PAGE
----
We examined agonistic behaviour in hatchling Australian freshwater crocodiles (Crocodylus johnstoni) at 2 weeks, 13 weeks, and 50 weeks after hatching, and between C. johnstoni and saltwater crocodiles (Crocodylus porosus) at 40–50 weeks of age. Among C. johnstoni, agonistic interactions (15–23 s duration) were well established by two weeks old and typically involved two and occasionally three individuals, mostly between 17 : 00 and 24 : 00 hours in open-water areas of enclosures. A range of discrete postures, non-contact and contact movements are described. The head is rarely targeted in contact movements with C. johnstoni because they exhibit a unique ‘head raised high’ posture, and engage in ‘push downs’. In contrast with C. porosus of a similar age, agonistic interactions between C. johnstoni were conducted with relatively low intensity and showed limited ontogenetic change; there was also no evidence of a dominance hierarchy among hatchlings by 50 weeks of age, when the frequency of agonistic interactions was lowest. Agonistic interactions between C. johnstoni and C. porosus at 40–50 weeks of age were mostly low level, with no real exclusion or dominance observed. However, smaller individuals of both species moved slowly out of the way when a larger individual of either species approached. When medium- or high-level interspecific interactions did occur, it was between similar-sized individuals, and each displayed species-specific behaviours that appeared difficult for contestants to interpret: there was no clear winner or loser. The nature of agonistic interactions between the two species suggests that dominance may be governed more strongly by size rather than by species-specific aggressiveness.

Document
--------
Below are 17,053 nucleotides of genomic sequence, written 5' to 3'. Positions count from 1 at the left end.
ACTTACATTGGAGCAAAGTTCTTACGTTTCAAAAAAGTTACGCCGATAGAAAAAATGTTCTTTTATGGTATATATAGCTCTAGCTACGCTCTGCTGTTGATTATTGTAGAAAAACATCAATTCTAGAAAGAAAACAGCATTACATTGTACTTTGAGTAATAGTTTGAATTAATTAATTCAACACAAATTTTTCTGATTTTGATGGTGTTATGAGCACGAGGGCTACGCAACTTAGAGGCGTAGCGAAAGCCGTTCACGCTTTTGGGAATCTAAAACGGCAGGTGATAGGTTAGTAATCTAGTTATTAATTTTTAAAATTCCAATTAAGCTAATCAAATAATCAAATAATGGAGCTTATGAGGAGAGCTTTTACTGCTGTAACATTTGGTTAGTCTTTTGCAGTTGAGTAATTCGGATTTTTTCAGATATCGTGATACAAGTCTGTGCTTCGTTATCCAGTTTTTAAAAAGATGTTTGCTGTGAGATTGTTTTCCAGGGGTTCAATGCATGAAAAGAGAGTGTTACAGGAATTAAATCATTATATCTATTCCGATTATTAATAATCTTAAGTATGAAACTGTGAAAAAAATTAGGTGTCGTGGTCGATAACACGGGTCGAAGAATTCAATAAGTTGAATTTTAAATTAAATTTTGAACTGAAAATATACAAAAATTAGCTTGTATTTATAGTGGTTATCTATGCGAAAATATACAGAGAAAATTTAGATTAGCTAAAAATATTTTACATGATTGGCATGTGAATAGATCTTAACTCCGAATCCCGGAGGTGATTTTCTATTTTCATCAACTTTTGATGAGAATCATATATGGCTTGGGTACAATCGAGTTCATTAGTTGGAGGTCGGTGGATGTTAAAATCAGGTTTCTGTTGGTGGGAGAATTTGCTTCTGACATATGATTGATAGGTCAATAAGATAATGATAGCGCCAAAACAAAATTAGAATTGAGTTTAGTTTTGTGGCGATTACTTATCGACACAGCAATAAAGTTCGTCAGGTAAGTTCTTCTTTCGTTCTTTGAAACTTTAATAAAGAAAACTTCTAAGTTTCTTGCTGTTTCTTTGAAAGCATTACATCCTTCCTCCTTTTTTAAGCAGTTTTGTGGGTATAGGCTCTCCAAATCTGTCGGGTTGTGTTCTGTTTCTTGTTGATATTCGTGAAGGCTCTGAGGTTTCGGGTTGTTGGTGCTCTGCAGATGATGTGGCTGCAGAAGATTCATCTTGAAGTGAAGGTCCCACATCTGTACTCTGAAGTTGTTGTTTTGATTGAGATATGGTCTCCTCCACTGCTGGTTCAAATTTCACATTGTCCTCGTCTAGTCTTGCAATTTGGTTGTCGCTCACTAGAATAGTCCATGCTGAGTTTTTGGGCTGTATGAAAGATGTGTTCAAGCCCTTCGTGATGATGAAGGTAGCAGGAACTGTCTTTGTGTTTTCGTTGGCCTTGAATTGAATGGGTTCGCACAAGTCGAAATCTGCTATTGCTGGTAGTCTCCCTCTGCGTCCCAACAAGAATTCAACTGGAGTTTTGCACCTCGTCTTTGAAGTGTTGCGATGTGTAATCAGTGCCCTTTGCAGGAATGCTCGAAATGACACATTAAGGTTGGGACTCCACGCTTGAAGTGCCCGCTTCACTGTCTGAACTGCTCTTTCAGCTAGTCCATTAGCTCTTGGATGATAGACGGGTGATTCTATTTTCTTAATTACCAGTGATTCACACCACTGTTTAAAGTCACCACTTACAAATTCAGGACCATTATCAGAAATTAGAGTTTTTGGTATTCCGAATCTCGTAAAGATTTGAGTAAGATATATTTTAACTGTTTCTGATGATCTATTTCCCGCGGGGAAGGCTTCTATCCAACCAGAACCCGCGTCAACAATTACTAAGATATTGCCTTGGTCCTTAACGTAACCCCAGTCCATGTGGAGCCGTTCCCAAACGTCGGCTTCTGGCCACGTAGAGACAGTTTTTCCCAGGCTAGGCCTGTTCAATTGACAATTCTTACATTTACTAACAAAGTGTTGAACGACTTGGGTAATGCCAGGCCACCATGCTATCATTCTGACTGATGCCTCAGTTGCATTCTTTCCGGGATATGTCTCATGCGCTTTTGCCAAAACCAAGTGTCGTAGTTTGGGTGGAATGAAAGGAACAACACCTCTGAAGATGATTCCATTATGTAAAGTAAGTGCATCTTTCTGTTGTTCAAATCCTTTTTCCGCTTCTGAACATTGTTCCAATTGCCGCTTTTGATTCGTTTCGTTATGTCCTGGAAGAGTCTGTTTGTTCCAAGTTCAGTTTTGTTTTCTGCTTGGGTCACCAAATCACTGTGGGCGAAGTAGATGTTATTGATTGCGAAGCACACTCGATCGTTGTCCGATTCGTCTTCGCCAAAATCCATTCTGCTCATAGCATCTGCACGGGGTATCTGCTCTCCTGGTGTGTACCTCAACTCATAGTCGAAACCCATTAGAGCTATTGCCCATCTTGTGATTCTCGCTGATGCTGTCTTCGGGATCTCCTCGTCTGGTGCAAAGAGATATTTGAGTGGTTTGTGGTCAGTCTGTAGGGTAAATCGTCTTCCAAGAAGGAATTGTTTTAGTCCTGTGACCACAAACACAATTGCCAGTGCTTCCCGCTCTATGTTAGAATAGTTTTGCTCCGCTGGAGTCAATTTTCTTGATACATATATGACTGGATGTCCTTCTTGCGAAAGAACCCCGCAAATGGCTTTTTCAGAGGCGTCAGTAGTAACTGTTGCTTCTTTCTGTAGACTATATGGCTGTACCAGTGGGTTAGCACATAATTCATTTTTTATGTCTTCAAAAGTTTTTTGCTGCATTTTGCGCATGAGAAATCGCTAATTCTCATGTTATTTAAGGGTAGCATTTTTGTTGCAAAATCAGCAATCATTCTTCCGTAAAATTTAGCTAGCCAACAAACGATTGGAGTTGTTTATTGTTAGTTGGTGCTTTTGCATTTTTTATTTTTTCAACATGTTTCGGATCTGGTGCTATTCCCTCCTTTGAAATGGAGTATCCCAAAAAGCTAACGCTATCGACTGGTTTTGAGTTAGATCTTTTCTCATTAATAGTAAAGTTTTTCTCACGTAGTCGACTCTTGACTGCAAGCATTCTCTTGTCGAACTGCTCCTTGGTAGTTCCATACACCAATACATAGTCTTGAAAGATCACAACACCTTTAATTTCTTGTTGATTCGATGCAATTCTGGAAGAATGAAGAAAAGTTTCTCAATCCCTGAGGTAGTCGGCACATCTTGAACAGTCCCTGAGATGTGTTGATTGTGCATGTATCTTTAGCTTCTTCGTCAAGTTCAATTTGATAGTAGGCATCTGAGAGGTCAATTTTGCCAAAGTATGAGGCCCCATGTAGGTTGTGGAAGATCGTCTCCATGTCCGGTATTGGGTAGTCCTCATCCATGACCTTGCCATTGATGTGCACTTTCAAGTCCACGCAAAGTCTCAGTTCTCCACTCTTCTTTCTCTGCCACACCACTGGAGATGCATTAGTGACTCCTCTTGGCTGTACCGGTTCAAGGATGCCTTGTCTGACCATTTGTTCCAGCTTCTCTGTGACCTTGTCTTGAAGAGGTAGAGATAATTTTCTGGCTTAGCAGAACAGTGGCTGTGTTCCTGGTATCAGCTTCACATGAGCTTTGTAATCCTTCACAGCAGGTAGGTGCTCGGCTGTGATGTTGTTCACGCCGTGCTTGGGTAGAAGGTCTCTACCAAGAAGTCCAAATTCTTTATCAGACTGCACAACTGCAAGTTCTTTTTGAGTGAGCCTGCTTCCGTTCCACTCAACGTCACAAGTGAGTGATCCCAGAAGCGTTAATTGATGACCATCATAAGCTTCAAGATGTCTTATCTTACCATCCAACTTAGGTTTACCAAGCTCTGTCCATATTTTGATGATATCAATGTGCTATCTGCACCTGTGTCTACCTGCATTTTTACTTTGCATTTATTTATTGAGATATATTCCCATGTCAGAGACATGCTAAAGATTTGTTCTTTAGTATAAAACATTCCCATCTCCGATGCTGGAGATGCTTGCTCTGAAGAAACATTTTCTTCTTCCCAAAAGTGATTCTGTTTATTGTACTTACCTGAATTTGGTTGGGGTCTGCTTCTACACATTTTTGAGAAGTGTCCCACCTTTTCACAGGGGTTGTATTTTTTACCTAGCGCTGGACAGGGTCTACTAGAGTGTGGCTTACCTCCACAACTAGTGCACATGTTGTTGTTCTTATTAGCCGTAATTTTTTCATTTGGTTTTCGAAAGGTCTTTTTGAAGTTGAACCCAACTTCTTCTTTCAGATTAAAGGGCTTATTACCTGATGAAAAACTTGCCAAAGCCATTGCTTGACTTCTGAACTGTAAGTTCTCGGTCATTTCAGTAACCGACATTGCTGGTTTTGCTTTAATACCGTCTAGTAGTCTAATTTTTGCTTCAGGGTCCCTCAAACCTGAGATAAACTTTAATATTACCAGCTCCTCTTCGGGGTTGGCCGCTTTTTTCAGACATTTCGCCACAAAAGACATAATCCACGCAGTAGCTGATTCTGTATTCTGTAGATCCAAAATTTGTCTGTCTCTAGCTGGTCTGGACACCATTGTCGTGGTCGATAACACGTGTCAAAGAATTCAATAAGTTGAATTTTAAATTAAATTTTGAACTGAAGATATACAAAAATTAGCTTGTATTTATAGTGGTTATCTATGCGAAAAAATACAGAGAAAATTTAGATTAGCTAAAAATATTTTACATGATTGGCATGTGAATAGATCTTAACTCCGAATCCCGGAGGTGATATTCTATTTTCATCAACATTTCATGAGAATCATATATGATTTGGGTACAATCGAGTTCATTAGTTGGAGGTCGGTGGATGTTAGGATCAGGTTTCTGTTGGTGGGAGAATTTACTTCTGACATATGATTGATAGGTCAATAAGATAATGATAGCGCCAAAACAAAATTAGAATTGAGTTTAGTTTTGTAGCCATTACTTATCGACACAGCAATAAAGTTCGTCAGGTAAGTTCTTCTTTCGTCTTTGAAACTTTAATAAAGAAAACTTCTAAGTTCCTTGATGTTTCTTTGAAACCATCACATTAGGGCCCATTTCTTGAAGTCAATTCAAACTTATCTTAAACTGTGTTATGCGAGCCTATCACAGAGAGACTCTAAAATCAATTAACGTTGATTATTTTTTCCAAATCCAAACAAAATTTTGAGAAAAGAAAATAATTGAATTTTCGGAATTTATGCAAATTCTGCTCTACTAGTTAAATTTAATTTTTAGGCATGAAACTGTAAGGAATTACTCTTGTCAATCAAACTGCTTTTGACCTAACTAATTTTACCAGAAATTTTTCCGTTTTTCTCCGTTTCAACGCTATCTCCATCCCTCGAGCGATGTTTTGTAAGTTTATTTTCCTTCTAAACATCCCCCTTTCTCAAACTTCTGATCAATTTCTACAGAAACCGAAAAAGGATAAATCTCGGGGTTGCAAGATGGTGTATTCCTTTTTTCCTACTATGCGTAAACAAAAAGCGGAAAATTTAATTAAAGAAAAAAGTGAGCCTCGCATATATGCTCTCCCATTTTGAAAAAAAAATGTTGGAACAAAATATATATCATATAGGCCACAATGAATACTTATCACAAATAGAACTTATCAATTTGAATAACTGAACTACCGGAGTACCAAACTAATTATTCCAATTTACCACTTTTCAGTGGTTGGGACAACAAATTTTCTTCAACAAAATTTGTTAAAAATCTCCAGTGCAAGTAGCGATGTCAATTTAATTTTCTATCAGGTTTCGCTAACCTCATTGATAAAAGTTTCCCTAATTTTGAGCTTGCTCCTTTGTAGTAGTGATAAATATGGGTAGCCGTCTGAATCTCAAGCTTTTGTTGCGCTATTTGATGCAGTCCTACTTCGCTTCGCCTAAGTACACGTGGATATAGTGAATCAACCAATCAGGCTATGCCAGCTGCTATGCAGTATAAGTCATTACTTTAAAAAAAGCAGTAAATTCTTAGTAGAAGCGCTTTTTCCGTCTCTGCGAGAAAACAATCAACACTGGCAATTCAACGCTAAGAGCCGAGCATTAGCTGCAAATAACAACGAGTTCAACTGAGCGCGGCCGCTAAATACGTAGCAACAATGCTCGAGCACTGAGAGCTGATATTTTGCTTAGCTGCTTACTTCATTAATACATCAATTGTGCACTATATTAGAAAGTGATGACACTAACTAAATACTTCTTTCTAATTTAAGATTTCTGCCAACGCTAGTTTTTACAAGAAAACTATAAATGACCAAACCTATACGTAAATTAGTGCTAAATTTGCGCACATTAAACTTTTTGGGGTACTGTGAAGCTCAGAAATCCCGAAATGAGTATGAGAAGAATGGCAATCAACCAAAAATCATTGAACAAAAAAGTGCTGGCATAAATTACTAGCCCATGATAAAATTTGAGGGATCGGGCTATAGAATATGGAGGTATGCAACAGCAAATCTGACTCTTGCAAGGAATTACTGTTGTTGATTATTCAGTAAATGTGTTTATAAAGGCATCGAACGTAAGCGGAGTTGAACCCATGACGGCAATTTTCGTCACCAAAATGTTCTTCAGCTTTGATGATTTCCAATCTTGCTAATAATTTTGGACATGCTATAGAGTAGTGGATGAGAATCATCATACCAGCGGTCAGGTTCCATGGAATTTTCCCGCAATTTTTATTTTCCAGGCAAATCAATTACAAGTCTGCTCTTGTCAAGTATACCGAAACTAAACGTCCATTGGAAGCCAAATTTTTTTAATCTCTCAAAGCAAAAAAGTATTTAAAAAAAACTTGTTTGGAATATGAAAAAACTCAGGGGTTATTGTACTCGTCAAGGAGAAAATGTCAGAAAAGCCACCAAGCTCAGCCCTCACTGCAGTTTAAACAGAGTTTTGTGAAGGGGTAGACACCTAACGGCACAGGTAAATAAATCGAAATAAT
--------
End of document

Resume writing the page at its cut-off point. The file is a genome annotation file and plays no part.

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Vol. 61 • No. 3